This was not one of the easiest days, however. It was time to say goodbye to two of the bulls and hand them over to the butcher minions. I walked with them up the hill, and then the minions led them away into a shed and did their stuff. The minions have perfected bovine psychology, so the bulls didn’t seem to feel any anxiety.

I’ve read that lots of people were going vegetarian or even vegan towards the end of the capitalist era. It was mainly a reaction against factory farming, however, so once people started repopulating the villages and producing almost all their food locally, they started eating meat again. This was reinforced by the realisation that microplastics were destroying the environment, and this led to a complete ban on the use of synthetic materials in clothing and footwear, and having access to leather thus became more important again.

The late capitalist society must have been pretty mad. Instead of feeding your food waste to your animals and letting your cows graze on unproductive stretches of grass, they threw the food waste into landfills and then grew cereals for the sole purpose of feeding animals which they kept in huge factory-like farms. Apparently they even killed many male calves at birth because it would be too expensive to raise them.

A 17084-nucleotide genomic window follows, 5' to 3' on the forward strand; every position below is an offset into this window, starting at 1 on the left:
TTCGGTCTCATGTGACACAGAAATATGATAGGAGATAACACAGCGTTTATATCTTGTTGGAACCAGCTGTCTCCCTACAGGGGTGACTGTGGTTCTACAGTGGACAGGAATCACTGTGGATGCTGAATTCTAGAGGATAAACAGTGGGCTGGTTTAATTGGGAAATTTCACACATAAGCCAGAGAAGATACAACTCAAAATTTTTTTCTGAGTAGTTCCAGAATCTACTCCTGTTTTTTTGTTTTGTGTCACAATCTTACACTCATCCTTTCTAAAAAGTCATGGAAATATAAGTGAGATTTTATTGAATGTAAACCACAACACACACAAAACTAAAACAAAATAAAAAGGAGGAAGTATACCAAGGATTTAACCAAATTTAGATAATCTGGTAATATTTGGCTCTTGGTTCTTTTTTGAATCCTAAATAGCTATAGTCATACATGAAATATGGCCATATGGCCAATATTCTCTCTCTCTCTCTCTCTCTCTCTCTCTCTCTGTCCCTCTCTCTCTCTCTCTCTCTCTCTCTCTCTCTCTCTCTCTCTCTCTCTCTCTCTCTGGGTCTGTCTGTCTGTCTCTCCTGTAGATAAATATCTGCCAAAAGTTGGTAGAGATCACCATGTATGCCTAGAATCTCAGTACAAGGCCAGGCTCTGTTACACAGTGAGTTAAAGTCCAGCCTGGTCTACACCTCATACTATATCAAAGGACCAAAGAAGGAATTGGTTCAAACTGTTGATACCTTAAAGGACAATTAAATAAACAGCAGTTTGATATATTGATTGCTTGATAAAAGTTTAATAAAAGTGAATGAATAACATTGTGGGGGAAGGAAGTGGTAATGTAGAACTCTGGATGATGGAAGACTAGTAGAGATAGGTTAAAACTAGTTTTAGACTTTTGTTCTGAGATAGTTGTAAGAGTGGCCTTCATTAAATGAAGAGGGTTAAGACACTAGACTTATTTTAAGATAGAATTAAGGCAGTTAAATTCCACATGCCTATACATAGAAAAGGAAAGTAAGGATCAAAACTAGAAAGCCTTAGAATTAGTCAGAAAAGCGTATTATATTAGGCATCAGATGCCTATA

In our village most of our clothes are made out of wool, hemp or flax, and we mainly use leather shoes. That’s fairly typical for Scotland, but of course different materials get used in other countries.

I walked home after farm duty and then sat down to enjoy Bob’s delicious mushroom omelette.

Afterwards I stepped into the VR room to commence the work meeting. I’m part of a small team working on carbon capture technology to roll back global warming. We have created a virtual Greek olive grove as our work environment, based on Plato’s Academy. Lots of other people keep telling us that you want walls, chairs and blackboards in order to work efficiently, but we disagree. Sitting on blocks of marble dressed in a toga while munching on olives is great. To make it even more realistic, we’ve decided to adopt Ancient Greek as our working language. Yes, it’s mad, but we need a lot of creativity to come up with better ways to capture carbon, and creativity and madness are of course closely related.

It’s strange to think that schools for so long were mainly places to learn facts and techniques, when today they’re places to bring out everybody’s innate creativity. Of course you need a certain amount of knowledge and skills for your creativity to kick in, but at the end of the day computers are much better at every known task than humans – however, they’re still pretty bad at coming up with the new and surprising answers, and at dealing with new situations. So of course that’s what we humans have to focus on now.